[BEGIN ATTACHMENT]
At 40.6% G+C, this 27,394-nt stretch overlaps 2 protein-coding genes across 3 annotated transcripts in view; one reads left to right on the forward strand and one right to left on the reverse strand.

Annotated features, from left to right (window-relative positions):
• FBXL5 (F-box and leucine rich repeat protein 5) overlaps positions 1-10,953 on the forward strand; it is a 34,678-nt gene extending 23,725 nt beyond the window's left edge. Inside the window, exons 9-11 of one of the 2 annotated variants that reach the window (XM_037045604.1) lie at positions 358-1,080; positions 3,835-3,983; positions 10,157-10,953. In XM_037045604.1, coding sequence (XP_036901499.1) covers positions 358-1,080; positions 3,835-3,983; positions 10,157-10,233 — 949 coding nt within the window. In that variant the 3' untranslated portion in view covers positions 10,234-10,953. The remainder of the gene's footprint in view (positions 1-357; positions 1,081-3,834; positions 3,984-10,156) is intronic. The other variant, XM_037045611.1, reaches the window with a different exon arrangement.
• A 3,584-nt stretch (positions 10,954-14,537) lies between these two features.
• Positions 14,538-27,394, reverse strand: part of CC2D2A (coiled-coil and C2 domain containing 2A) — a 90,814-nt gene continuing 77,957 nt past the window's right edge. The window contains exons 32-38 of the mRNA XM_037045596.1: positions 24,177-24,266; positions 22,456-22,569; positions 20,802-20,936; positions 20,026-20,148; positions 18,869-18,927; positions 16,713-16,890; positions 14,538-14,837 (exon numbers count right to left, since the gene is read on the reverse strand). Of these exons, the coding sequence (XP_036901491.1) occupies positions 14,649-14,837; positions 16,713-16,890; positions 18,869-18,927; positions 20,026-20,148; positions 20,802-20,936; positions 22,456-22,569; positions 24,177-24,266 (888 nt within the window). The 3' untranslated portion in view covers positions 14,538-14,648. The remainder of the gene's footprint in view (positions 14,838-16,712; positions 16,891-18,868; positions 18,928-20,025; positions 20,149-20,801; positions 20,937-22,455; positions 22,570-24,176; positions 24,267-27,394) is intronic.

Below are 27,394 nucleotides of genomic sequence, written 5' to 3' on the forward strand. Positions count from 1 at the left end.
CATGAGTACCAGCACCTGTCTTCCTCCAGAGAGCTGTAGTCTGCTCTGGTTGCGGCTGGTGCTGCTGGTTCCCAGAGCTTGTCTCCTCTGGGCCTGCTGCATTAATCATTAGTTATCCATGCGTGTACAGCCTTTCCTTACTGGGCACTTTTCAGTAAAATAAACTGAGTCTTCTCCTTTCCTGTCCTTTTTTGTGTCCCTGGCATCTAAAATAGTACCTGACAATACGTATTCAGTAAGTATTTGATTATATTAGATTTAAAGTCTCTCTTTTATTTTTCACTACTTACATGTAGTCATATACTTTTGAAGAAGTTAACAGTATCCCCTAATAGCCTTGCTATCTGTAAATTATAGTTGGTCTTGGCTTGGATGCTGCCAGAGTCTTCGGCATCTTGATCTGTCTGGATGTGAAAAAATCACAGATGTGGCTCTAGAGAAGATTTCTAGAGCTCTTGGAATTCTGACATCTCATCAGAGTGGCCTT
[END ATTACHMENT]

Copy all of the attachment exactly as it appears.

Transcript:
At 40.6% G+C, this 27,394-nt stretch overlaps 2 protein-coding genes across 3 annotated transcripts in view; one reads left to right on the forward strand and one right to left on the reverse strand.

Annotated features, from left to right (window-relative positions):
• FBXL5 (F-box and leucine rich repeat protein 5) overlaps positions 1-10,953 on the forward strand; it is a 34,678-nt gene extending 23,725 nt beyond the window's left edge. Inside the window, exons 9-11 of one of the 2 annotated variants that reach the window (XM_037045604.1) lie at positions 358-1,080; positions 3,835-3,983; positions 10,157-10,953. In XM_037045604.1, coding sequence (XP_036901499.1) covers positions 358-1,080; positions 3,835-3,983; positions 10,157-10,233 — 949 coding nt within the window. In that variant the 3' untranslated portion in view covers positions 10,234-10,953. The remainder of the gene's footprint in view (positions 1-357; positions 1,081-3,834; positions 3,984-10,156) is intronic. The other variant, XM_037045611.1, reaches the window with a different exon arrangement.
• A 3,584-nt stretch (positions 10,954-14,537) lies between these two features.
• Positions 14,538-27,394, reverse strand: part of CC2D2A (coiled-coil and C2 domain containing 2A) — a 90,814-nt gene continuing 77,957 nt past the window's right edge. The window contains exons 32-38 of the mRNA XM_037045596.1: positions 24,177-24,266; positions 22,456-22,569; positions 20,802-20,936; positions 20,026-20,148; positions 18,869-18,927; positions 16,713-16,890; positions 14,538-14,837 (exon numbers count right to left, since the gene is read on the reverse strand). Of these exons, the coding sequence (XP_036901491.1) occupies positions 14,649-14,837; positions 16,713-16,890; positions 18,869-18,927; positions 20,026-20,148; positions 20,802-20,936; positions 22,456-22,569; positions 24,177-24,266 (888 nt within the window). The 3' untranslated portion in view covers positions 14,538-14,648. The remainder of the gene's footprint in view (positions 14,838-16,712; positions 16,891-18,868; positions 18,928-20,025; positions 20,149-20,801; positions 20,937-22,455; positions 22,570-24,176; positions 24,267-27,394) is intronic.

Below are 27,394 nucleotides of genomic sequence, written 5' to 3' on the forward strand. Positions count from 1 at the left end.
CATGAGTACCAGCACCTGTCTTCCTCCAGAGAGCTGTAGTCTGCTCTGGTTGCGGCTGGTGCTGCTGGTTCCCAGAGCTTGTCTCCTCTGGGCCTGCTGCATTAATCATTAGTTATCCATGCGTGTACAGCCTTTCCTTACTGGGCACTTTTCAGTAAAATAAACTGAGTCTTCTCCTTTCCTGTCCTTTTTTGTGTCCCTGGCATCTAAAATAGTACCTGACAATACGTATTCAGTAAGTATTTGATTATATTAGATTTAAAGTCTCTCTTTTATTTTTCACTACTTACATGTAGTCATATACTTTTGAAGAAGTTAACAGTATCCCCTAATAGCCTTGCTATCTGTAAATTATAGTTGGTCTTGGCTTGGATGCTGCCAGAGTCTTCGGCATCTTGATCTGTCTGGATGTGAAAAAATCACAGATGTGGCTCTAGAGAAGATTTCTAGAGCTCTTGGAATTCTGACATCTCATCAGAGTGGCCTT